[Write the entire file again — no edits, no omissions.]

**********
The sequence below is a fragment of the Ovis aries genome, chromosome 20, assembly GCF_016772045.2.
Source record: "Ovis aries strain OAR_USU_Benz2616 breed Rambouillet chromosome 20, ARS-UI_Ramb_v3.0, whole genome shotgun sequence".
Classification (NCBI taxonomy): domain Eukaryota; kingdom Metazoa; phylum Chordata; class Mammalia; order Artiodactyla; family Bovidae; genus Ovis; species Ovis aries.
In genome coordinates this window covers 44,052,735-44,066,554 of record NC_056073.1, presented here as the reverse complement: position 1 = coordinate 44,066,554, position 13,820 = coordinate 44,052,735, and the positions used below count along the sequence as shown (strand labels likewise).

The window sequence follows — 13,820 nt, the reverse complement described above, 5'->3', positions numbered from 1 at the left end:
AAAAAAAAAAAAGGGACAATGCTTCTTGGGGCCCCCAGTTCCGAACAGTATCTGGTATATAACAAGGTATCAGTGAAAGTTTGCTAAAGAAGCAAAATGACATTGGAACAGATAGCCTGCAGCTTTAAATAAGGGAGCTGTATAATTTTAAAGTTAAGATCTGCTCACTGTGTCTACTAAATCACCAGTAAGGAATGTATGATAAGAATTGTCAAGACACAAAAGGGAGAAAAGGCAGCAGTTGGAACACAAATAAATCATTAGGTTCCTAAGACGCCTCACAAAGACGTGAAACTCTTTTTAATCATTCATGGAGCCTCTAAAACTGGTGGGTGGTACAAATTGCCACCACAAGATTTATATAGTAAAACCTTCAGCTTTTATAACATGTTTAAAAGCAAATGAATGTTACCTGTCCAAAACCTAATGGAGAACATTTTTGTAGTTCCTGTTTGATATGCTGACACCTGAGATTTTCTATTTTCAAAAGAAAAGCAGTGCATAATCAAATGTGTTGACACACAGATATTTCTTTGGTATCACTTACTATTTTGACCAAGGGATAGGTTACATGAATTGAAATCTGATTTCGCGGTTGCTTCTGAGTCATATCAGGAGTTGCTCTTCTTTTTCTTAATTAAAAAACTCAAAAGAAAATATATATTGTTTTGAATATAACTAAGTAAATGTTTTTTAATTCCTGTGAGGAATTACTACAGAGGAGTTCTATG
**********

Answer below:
The sequence below is a fragment of the Ovis aries genome, chromosome 20, assembly GCF_016772045.2.
Source record: "Ovis aries strain OAR_USU_Benz2616 breed Rambouillet chromosome 20, ARS-UI_Ramb_v3.0, whole genome shotgun sequence".
Classification (NCBI taxonomy): domain Eukaryota; kingdom Metazoa; phylum Chordata; class Mammalia; order Artiodactyla; family Bovidae; genus Ovis; species Ovis aries.
In genome coordinates this window covers 44,052,735-44,066,554 of record NC_056073.1, presented here as the reverse complement: position 1 = coordinate 44,066,554, position 13,820 = coordinate 44,052,735, and the positions used below count along the sequence as shown (strand labels likewise).

The window sequence follows — 13,820 nt, the reverse complement described above, 5'->3', positions numbered from 1 at the left end:
AAAAAAAAAAAAGGGACAATGCTTCTTGGGGCCCCCAGTTCCGAACAGTATCTGGTATATAACAAGGTATCAGTGAAAGTTTGCTAAAGAAGCAAAATGACATTGGAACAGATAGCCTGCAGCTTTAAATAAGGGAGCTGTATAATTTTAAAGTTAAGATCTGCTCACTGTGTCTACTAAATCACCAGTAAGGAATGTATGATAAGAATTGTCAAGACACAAAAGGGAGAAAAGGCAGCAGTTGGAACACAAATAAATCATTAGGTTCCTAAGACGCCTCACAAAGACGTGAAACTCTTTTTAATCATTCATGGAGCCTCTAAAACTGGTGGGTGGTACAAATTGCCACCACAAGATTTATATAGTAAAACCTTCAGCTTTTATAACATGTTTAAAAGCAAATGAATGTTACCTGTCCAAAACCTAATGGAGAACATTTTTGTAGTTCCTGTTTGATATGCTGACACCTGAGATTTTCTATTTTCAAAAGAAAAGCAGTGCATAATCAAATGTGTTGACACACAGATATTTCTTTGGTATCACTTACTATTTTGACCAAGGGATAGGTTACATGAATTGAAATCTGATTTCGCGGTTGCTTCTGAGTCATATCAGGAGTTGCTCTTCTTTTTCTTAATTAAAAAACTCAAAAGAAAATATATATTGTTTTGAATATAACTAAGTAAATGTTTTTTAATTCCTGTGAGGAATTACTACAGAGGAGTTCTATG